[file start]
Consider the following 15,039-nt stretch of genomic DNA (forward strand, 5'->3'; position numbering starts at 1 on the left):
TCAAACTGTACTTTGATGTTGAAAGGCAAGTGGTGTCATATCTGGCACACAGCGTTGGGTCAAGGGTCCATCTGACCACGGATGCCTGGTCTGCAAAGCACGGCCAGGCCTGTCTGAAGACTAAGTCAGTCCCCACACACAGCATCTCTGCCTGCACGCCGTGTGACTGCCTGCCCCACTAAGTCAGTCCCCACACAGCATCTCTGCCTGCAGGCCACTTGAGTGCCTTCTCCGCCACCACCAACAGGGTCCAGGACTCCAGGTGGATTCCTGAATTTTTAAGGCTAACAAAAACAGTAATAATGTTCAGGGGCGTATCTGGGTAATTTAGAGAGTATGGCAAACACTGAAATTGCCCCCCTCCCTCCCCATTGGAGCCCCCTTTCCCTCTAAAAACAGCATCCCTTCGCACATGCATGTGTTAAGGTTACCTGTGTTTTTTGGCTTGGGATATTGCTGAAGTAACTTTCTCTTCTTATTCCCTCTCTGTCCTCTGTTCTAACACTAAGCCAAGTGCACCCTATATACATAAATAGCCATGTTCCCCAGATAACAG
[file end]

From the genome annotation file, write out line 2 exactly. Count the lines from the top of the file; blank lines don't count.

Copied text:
TCAAACTGTACTTTGATGTTGAAAGGCAAGTGGTGTCATATCTGGCACACAGCGTTGGGTCAAGGGTCCATCTGACCACGGATGCCTGGTCTGCAAAGCACGGCCAGGCCTGTCTGAAGACTAAGTCAGTCCCCACACACAGCATCTCTGCCTGCACGCCGTGTGACTGCCTGCCCCACTAAGTCAGTCCCCACACAGCATCTCTGCCTGCAGGCCACTTGAGTGCCTTCTCCGCCACCACCAACAGGGTCCAGGACTCCAGGTGGATTCCTGAATTTTTAAGGCTAACAAAAACAGTAATAATGTTCAGGGGCGTATCTGGGTAATTTAGAGAGTATGGCAAACACTGAAATTGCCCCCCTCCCTCCCCATTGGAGCCCCCTTTCCCTCTAAAAACAGCATCCCTTCGCACATGCATGTGTTAAGGTTACCTGTGTTTTTTGGCTTGGGATATTGCTGAAGTAACTTTCTCTTCTTATTCCCTCTCTGTCCTCTGTTCTAACACTAAGCCAAGTGCACCCTATATACATAAATAGCCATGTTCCCCAGATAACAG